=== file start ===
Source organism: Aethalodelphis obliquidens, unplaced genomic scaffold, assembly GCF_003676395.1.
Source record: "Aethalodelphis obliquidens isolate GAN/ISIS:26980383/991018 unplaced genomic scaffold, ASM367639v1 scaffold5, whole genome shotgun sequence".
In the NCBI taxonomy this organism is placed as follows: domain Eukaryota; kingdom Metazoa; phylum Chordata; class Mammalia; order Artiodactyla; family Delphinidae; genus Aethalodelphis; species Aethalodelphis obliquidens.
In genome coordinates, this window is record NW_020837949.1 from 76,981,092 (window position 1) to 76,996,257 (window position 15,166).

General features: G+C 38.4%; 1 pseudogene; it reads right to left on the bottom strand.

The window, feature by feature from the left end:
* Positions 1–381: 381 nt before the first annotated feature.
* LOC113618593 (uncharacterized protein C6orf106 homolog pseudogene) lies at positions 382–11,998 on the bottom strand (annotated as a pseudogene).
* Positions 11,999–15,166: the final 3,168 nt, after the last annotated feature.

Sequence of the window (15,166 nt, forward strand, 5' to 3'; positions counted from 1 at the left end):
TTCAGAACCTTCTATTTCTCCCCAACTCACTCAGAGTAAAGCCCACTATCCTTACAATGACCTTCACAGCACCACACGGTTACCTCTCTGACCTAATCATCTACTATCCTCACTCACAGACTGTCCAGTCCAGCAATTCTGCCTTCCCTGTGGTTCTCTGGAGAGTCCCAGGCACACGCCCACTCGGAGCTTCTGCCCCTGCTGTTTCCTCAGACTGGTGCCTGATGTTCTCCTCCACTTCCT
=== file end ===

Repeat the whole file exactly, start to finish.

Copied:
Source organism: Aethalodelphis obliquidens, unplaced genomic scaffold, assembly GCF_003676395.1.
Source record: "Aethalodelphis obliquidens isolate GAN/ISIS:26980383/991018 unplaced genomic scaffold, ASM367639v1 scaffold5, whole genome shotgun sequence".
In the NCBI taxonomy this organism is placed as follows: domain Eukaryota; kingdom Metazoa; phylum Chordata; class Mammalia; order Artiodactyla; family Delphinidae; genus Aethalodelphis; species Aethalodelphis obliquidens.
In genome coordinates, this window is record NW_020837949.1 from 76,981,092 (window position 1) to 76,996,257 (window position 15,166).

General features: G+C 38.4%; 1 pseudogene; it reads right to left on the bottom strand.

The window, feature by feature from the left end:
* Positions 1–381: 381 nt before the first annotated feature.
* LOC113618593 (uncharacterized protein C6orf106 homolog pseudogene) lies at positions 382–11,998 on the bottom strand (annotated as a pseudogene).
* Positions 11,999–15,166: the final 3,168 nt, after the last annotated feature.

Sequence of the window (15,166 nt, forward strand, 5' to 3'; positions counted from 1 at the left end):
TTCAGAACCTTCTATTTCTCCCCAACTCACTCAGAGTAAAGCCCACTATCCTTACAATGACCTTCACAGCACCACACGGTTACCTCTCTGACCTAATCATCTACTATCCTCACTCACAGACTGTCCAGTCCAGCAATTCTGCCTTCCCTGTGGTTCTCTGGAGAGTCCCAGGCACACGCCCACTCGGAGCTTCTGCCCCTGCTGTTTCCTCAGACTGGTGCCTGATGTTCTCCTCCACTTCCT